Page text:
‘Resiliency and adaptability’: Nevada County Fairgrounds to host virtual livestock, agricultural mechanics auction | TheUnion.com

‘Resiliency and adaptability’: Nevada County Fairgrounds to host virtual livestock, agricultural mechanics auction


For more info or to update existing buyer info by contacting the Nevada County Fairgrounds at:

Website: http://nevadacountyfair.com/

Call: 530-273-6217

The Nevada County Fairgrounds will be hosting the 2020 Nevada County Fair Online Junior Livestock and Ag Mechanics Auction Thursday through Saturday.

The auction, normally an in-person event held as a part of the annual Nevada County Fair, has been transitioned online this year due to the COVID-19 pandemic and resulting cancellation of the fair.

The event will open at 9 a.m. today and conclude with a 90-second closing interval for each lot, a process set to begin at 9 a.m. Saturday.

During the three days of bidding time, buyers will be able to bid on animals and projects as well as contribute guaranteed donations to the participating youth — an “Add On” bid to support an individual, or a “Community Pool” bid which will go toward all participants.

“The outpouring of community support for the exhibitors and the online auction has been extraordinary and we are so appreciative.”— Patrick EidmanNevada County Fairgrounds CEO

Once the auction begins Thursday morning, buyers will be able to log in, view all available lots, and begin bidding.

In a press release, fairgrounds staff described the auction as “(representing) the culmination of a long year of work and dedication by FFA, 4-H, and independent youth exhibitors.”

According to Fairgrounds CEO Patrick Eidman, there are 202 registered auction lots this year, consisting of 182 market animals and 20 agricultural mechanics projects. For comparison, there were 283 auction lots in 2019.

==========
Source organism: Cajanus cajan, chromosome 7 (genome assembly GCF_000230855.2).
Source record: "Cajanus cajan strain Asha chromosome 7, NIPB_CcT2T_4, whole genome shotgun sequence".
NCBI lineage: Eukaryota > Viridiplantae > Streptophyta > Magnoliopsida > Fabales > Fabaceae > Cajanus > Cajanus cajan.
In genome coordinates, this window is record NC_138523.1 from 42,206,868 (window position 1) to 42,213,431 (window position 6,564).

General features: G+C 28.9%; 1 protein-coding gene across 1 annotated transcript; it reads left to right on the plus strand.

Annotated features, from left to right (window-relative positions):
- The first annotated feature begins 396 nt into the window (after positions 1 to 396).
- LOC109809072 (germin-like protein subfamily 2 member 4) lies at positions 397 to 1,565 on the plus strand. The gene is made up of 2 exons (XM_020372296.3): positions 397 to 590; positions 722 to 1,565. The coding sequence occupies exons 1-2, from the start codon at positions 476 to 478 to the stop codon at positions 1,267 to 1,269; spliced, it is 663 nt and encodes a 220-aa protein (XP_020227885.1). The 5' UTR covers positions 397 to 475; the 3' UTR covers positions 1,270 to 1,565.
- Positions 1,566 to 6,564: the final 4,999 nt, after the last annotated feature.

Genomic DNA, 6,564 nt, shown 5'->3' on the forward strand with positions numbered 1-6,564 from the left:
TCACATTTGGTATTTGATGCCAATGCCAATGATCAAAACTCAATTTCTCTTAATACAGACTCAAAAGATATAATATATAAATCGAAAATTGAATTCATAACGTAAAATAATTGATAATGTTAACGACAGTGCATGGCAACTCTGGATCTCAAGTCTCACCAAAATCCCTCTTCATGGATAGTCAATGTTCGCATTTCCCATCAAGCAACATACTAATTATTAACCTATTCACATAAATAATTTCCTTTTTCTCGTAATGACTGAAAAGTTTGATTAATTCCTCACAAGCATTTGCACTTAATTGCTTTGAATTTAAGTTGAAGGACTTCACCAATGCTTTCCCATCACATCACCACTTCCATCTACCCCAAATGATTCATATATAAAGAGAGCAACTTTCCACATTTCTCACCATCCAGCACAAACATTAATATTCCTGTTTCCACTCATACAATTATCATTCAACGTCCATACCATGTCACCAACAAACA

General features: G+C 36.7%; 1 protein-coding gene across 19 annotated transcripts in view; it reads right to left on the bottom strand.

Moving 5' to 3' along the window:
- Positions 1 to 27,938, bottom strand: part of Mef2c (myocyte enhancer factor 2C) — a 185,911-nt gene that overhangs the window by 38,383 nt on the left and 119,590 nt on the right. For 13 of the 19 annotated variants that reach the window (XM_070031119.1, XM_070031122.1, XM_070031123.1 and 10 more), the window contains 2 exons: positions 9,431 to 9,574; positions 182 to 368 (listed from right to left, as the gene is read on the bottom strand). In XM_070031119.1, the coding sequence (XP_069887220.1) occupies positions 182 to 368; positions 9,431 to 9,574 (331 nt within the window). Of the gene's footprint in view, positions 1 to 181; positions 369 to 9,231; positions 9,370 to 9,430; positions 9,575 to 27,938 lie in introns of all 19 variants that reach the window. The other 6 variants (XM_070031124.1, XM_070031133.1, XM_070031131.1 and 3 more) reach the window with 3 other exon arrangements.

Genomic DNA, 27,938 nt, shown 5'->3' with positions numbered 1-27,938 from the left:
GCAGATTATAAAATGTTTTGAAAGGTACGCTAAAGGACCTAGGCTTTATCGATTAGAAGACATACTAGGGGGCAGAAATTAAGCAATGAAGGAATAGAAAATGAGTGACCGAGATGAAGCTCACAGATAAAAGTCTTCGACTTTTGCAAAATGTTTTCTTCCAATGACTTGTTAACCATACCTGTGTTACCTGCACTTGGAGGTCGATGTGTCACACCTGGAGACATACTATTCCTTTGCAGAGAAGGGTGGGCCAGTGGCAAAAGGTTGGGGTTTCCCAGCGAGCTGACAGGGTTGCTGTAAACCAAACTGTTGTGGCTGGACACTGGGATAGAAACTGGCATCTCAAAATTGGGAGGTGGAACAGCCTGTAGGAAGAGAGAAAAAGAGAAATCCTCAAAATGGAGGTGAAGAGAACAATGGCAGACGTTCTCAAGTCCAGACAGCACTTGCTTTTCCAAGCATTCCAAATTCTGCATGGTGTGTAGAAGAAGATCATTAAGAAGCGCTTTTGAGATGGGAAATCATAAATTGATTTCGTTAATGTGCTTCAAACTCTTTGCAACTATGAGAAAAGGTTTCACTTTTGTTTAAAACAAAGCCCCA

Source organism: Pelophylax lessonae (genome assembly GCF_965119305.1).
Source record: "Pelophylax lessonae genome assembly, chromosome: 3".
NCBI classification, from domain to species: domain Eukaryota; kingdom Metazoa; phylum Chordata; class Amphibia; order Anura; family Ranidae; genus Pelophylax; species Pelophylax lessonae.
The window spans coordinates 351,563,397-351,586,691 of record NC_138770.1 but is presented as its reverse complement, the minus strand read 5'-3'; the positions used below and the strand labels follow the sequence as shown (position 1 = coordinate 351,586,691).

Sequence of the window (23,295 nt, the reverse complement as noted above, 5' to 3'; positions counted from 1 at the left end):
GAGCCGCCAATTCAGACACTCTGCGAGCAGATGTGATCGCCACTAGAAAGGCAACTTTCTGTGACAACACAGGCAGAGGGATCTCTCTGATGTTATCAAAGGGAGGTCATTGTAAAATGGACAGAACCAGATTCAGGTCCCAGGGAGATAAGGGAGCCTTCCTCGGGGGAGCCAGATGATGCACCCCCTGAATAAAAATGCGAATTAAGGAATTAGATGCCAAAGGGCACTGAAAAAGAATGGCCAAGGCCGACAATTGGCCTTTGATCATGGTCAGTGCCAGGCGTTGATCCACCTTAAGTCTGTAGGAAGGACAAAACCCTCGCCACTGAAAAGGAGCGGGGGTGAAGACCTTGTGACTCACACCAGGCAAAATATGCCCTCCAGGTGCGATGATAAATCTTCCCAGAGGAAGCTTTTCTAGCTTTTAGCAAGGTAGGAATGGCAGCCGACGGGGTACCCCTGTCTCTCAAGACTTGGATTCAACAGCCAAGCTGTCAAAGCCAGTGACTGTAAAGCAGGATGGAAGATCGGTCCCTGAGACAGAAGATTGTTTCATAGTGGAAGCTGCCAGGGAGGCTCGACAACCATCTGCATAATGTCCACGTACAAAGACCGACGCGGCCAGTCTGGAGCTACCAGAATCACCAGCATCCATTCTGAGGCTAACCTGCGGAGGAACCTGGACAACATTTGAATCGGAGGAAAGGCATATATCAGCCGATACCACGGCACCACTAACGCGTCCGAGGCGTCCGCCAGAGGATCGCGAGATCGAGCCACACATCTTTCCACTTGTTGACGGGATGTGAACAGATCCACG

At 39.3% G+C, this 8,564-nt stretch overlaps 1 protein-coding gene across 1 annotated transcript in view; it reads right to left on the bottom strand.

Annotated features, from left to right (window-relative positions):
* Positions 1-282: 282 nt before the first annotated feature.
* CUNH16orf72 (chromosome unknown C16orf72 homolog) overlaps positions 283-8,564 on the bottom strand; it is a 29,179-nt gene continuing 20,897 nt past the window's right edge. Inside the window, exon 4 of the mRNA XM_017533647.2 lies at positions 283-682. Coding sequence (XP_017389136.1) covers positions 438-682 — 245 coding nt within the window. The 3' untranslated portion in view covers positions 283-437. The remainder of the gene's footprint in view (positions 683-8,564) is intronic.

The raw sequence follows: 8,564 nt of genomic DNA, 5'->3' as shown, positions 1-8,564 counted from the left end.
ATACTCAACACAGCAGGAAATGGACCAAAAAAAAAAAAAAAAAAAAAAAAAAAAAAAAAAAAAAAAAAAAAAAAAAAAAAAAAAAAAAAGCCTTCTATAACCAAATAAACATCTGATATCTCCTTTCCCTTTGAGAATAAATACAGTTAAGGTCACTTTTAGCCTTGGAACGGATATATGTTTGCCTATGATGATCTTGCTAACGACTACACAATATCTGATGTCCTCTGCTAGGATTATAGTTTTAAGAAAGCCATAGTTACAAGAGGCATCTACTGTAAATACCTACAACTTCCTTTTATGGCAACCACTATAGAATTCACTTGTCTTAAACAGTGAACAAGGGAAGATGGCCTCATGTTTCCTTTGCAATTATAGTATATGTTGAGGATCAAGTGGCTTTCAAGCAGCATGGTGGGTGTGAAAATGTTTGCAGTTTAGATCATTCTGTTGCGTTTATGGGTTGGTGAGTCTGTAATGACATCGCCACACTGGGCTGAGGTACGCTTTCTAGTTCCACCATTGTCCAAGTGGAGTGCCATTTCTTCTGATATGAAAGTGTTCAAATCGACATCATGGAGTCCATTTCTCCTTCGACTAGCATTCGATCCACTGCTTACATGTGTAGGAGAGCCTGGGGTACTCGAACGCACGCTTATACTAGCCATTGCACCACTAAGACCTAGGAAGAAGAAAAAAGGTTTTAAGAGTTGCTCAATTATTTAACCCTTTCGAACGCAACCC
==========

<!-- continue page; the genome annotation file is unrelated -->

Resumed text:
Over 100 new buyers have registered for this year’s auction, and there are over 1,000 existing or returning buyers.

“There are significantly fewer ag mechanics projects this year because the students didn’t have in-person access to the school shops after transitioning to online learning,” Eidman wrote in an email Monday.

Eidman said one of the biggest challenges in hosting the auction in this format has been communication with buyers regarding all of the changes involved, and distributing effective information on how to log into the auction to participate. Alternately, he said some buyers have expressed a preference for the new format, saying it gives them enough time to browse through and learn about projects before bidding on them.

In this year’s virtual format, rather than prepare an animal for display in a show ring, youth exhibitors produced 90-second videos and collections of photographs to show off their animal. Eidman said the participants took this new task in stride, almost all sending in well-done submissions and information on time.

“The exhibitors continue to amaze me with their resiliency and adaptability,” said Eidman.

River Valley Community Bank is the presenting sponsor of the auction, and more than 20 local businesses have also signed on as auction sponsors. Local agricultural nonprofits including the Nevada County Fairgrounds Foundation, Nevada County Farm Bureau, Nevada County Resource Conservation District, Nevada County Ag Youth Boosters, Bear River FFA Boosters, and Nevada Union FFA Boosters each contributed time and fundsto the auction.

“The level of support has been significant enough that the Fair Board was able to drop the sales commission that is charged to facilitate the auction down to 1% from 6%, which is a major benefit to exhibitors in what has been a tough year,” said Eidman. “The outpouring of community support for the exhibitors and the online auction has been extraordinary and we are so appreciative.”

Victoria Penate is a staff writer for The Union. She can be reached at vpenate@theunion.com.

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